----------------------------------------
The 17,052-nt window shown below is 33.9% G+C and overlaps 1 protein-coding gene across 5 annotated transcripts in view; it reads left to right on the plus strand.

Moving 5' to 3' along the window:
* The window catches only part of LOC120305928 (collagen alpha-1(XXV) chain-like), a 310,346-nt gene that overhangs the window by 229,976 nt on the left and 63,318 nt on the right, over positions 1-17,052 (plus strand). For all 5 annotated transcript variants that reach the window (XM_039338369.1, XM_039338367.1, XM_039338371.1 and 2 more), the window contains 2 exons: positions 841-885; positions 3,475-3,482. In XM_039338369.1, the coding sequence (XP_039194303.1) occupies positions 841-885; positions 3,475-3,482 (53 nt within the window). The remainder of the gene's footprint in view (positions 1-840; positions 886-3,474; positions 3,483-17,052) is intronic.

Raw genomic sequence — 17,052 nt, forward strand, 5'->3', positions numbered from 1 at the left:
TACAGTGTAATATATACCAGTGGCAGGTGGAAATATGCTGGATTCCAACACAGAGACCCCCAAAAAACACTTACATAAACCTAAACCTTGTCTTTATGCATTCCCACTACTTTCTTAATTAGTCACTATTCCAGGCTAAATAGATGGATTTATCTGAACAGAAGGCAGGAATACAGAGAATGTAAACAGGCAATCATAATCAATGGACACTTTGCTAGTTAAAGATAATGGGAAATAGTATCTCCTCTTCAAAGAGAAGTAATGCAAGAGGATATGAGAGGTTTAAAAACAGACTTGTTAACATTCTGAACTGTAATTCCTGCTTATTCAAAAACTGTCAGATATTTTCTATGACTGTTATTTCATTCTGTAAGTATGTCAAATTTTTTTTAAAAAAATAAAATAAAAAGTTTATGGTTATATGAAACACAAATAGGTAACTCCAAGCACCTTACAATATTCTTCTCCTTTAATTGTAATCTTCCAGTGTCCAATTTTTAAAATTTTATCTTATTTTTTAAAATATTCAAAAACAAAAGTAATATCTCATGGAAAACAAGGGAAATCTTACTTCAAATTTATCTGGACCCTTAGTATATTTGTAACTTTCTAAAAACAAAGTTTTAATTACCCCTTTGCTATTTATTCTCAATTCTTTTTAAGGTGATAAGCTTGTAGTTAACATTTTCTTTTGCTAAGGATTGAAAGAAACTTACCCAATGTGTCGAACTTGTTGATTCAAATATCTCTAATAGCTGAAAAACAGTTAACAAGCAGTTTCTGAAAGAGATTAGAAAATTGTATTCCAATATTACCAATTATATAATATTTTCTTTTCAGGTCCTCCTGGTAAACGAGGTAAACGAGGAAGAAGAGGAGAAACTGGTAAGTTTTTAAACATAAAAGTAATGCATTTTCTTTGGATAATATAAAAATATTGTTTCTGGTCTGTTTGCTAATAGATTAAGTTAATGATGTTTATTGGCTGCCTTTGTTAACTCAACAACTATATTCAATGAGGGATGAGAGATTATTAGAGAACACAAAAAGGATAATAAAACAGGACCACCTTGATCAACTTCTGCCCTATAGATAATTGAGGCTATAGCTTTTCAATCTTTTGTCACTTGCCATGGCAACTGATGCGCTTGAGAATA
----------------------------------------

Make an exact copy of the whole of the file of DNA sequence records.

The 17,052-nt window shown below is 33.9% G+C and overlaps 1 protein-coding gene across 5 annotated transcripts in view; it reads left to right on the plus strand.

Moving 5' to 3' along the window:
* The window catches only part of LOC120305928 (collagen alpha-1(XXV) chain-like), a 310,346-nt gene that overhangs the window by 229,976 nt on the left and 63,318 nt on the right, over positions 1-17,052 (plus strand). For all 5 annotated transcript variants that reach the window (XM_039338369.1, XM_039338367.1, XM_039338371.1 and 2 more), the window contains 2 exons: positions 841-885; positions 3,475-3,482. In XM_039338369.1, the coding sequence (XP_039194303.1) occupies positions 841-885; positions 3,475-3,482 (53 nt within the window). The remainder of the gene's footprint in view (positions 1-840; positions 886-3,474; positions 3,483-17,052) is intronic.

Raw genomic sequence — 17,052 nt, forward strand, 5'->3', positions numbered from 1 at the left:
TACAGTGTAATATATACCAGTGGCAGGTGGAAATATGCTGGATTCCAACACAGAGACCCCCAAAAAACACTTACATAAACCTAAACCTTGTCTTTATGCATTCCCACTACTTTCTTAATTAGTCACTATTCCAGGCTAAATAGATGGATTTATCTGAACAGAAGGCAGGAATACAGAGAATGTAAACAGGCAATCATAATCAATGGACACTTTGCTAGTTAAAGATAATGGGAAATAGTATCTCCTCTTCAAAGAGAAGTAATGCAAGAGGATATGAGAGGTTTAAAAACAGACTTGTTAACATTCTGAACTGTAATTCCTGCTTATTCAAAAACTGTCAGATATTTTCTATGACTGTTATTTCATTCTGTAAGTATGTCAAATTTTTTTTAAAAAAATAAAATAAAAAGTTTATGGTTATATGAAACACAAATAGGTAACTCCAAGCACCTTACAATATTCTTCTCCTTTAATTGTAATCTTCCAGTGTCCAATTTTTAAAATTTTATCTTATTTTTTAAAATATTCAAAAACAAAAGTAATATCTCATGGAAAACAAGGGAAATCTTACTTCAAATTTATCTGGACCCTTAGTATATTTGTAACTTTCTAAAAACAAAGTTTTAATTACCCCTTTGCTATTTATTCTCAATTCTTTTTAAGGTGATAAGCTTGTAGTTAACATTTTCTTTTGCTAAGGATTGAAAGAAACTTACCCAATGTGTCGAACTTGTTGATTCAAATATCTCTAATAGCTGAAAAACAGTTAACAAGCAGTTTCTGAAAGAGATTAGAAAATTGTATTCCAATATTACCAATTATATAATATTTTCTTTTCAGGTCCTCCTGGTAAACGAGGTAAACGAGGAAGAAGAGGAGAAACTGGTAAGTTTTTAAACATAAAAGTAATGCATTTTCTTTGGATAATATAAAAATATTGTTTCTGGTCTGTTTGCTAATAGATTAAGTTAATGATGTTTATTGGCTGCCTTTGTTAACTCAACAACTATATTCAATGAGGGATGAGAGATTATTAGAGAACACAAAAAGGATAATAAAACAGGACCACCTTGATCAACTTCTGCCCTATAGATAATTGAGGCTATAGCTTTTCAATCTTTTGTCACTTGCCATGGCAACTGATGCGCTTGAGAATA